Reviews for Three Times Lucky


Booklist Reviews 2012 May #1
*Starred Review* Mysteries abound in this unusual book set in tiny Tupelo Landing, North Carolina, and narrated by Mo, or as she introduces herself, "Miss Moses LoBeau, rising sixth-grader." First there are old mysteries. What was Mo's story before Colonel LoBeau rescued her from the creek as a newborn and took her in? And who was the colonel before amnesia wiped away his memory? But soon the plot thickens and more alarming questions arise. Who has murdered one of Tupelo Landing's most unlikable residents? Who is holding Mo's unofficially adoptive parents for ransom? How can she and her friend Dale rescue them? While the pace of the narrative is initially languid, the storytelling is always enjoyable, from the amusing early scene in which Mo and Dale make breakfast for the regulars at the café (peanut butter sandwiches with or without the "drink du jour," Mountain Dew) to her continuing attempts to find her birth mother through messages launched in bottles. Later the pace quickens considerably as the mystery gains momentum, climaxing in an epic scene during a hurricane. Turnage's lively novel features a distinctive voice and a community of idiosyncratic characters whose interlocking stories are gradually revealed. A sequel is planned for 2013. Copyright 2012 Booklist Reviews.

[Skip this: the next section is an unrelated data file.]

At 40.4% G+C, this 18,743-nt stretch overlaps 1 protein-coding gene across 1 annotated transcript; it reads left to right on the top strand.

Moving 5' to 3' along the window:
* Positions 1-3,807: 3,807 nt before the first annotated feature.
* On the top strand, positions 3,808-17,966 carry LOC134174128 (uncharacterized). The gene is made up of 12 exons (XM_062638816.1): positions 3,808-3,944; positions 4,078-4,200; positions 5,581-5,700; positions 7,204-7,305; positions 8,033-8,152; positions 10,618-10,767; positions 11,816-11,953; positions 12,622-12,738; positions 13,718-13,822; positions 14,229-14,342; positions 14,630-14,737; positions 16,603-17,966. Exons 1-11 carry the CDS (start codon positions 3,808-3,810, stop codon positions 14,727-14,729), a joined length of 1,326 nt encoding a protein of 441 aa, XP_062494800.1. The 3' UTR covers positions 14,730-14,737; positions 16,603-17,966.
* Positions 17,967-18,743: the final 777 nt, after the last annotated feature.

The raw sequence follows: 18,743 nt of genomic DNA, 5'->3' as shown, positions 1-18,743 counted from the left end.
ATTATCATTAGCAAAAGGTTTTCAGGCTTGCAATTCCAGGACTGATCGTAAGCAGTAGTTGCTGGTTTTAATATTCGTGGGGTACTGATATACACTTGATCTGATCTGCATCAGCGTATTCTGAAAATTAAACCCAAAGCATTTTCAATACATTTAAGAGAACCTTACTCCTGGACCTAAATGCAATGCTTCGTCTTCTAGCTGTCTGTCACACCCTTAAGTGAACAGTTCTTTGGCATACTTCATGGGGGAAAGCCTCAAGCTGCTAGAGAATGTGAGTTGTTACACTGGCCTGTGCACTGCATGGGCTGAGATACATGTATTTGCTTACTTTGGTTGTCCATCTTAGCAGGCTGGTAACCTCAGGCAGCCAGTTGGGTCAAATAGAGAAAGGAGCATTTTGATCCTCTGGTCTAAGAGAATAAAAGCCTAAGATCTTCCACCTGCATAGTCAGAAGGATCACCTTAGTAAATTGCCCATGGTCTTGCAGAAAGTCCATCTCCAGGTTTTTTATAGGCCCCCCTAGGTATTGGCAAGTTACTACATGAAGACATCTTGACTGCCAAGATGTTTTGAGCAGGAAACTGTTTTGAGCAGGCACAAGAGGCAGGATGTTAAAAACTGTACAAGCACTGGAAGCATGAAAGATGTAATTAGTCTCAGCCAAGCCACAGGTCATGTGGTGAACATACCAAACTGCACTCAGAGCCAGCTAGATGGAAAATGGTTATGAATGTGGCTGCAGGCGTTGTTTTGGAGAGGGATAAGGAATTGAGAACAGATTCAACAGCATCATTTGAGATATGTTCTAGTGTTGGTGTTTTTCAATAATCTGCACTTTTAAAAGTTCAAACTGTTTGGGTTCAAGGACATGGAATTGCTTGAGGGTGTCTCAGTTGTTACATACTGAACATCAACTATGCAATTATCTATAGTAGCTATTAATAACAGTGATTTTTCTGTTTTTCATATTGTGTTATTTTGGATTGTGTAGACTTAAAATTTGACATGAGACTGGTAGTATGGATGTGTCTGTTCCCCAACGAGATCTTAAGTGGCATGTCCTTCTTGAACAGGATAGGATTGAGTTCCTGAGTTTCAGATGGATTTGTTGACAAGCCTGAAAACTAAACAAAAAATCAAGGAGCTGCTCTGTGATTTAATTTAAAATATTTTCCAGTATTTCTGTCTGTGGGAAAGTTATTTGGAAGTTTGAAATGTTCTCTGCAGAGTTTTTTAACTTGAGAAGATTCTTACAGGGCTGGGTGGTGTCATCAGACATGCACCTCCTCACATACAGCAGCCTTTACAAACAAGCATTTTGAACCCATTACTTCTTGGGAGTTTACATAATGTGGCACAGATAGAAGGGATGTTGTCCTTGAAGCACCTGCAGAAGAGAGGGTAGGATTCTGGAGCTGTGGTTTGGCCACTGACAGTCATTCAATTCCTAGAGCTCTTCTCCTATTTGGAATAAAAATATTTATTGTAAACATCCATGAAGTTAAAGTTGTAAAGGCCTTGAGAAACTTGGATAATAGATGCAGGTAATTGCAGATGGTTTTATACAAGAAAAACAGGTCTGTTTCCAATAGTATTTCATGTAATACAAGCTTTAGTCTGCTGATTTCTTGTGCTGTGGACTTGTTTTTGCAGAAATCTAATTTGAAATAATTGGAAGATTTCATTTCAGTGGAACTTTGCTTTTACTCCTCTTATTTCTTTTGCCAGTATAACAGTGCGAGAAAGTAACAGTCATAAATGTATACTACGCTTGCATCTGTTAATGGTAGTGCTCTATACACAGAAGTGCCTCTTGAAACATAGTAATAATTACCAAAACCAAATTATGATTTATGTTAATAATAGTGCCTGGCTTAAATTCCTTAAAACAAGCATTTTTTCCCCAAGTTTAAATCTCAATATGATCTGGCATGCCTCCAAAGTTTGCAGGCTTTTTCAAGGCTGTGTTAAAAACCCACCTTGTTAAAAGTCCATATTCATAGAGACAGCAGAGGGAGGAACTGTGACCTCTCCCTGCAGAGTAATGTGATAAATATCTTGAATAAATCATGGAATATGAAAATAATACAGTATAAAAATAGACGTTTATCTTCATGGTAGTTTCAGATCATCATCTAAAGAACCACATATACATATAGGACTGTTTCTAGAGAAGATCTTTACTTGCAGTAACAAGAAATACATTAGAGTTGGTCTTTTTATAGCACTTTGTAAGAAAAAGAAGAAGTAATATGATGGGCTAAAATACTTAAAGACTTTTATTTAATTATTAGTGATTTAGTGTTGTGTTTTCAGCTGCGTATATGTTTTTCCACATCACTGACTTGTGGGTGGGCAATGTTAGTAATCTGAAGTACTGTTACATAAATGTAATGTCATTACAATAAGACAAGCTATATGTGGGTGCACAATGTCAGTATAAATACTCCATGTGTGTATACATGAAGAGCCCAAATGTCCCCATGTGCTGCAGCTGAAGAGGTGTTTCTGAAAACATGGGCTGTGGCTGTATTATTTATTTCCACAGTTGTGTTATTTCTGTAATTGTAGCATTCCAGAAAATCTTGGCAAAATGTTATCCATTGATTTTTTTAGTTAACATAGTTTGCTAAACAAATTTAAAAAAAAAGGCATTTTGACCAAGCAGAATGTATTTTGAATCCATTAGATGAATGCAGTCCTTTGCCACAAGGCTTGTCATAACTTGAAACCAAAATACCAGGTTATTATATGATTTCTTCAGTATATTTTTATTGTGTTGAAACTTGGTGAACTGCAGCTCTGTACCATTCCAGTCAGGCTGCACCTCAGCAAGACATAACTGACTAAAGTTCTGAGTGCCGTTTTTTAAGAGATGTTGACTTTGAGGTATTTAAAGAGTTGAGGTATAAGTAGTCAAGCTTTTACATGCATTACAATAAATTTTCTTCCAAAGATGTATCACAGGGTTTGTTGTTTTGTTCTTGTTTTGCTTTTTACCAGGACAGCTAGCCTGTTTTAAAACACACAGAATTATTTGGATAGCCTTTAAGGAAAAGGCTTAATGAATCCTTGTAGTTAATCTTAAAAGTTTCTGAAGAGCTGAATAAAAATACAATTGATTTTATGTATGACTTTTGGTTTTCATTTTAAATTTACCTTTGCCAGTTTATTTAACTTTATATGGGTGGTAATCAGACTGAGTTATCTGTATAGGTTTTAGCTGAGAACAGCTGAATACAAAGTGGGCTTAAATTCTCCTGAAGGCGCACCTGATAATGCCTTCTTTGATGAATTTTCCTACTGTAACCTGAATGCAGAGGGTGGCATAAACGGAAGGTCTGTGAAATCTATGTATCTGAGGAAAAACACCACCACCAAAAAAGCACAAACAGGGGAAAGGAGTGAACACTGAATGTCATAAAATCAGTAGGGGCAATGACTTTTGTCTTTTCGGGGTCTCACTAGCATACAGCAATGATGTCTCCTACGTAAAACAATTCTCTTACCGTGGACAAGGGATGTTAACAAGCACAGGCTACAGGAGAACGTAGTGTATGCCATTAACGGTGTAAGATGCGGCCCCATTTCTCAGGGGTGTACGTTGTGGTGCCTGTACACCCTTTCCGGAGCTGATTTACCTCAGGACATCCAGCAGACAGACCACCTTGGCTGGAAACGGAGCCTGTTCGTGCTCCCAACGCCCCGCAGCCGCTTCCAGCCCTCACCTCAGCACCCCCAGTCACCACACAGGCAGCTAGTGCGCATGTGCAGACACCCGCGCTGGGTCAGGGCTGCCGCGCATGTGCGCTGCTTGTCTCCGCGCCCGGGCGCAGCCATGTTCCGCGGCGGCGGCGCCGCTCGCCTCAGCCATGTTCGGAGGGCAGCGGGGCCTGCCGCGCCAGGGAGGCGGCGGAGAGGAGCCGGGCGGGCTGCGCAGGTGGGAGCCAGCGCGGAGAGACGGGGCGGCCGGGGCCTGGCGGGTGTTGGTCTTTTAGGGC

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Horn Book Guide Reviews 2012 Fall
The center of rural Tupelo Landing, North Carolina, is a cafi owned by the Colonel, who rescued and adopted Mo when she washed up during a hurricane as a baby. Completing their unconventional family is Miss Lana, the cafi's hostess. All is well--until a stranger comes to town. Humor sweetens the mix in this dandy, leisurely plotted mystery.

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Horn Book Magazine Reviews 2012 #4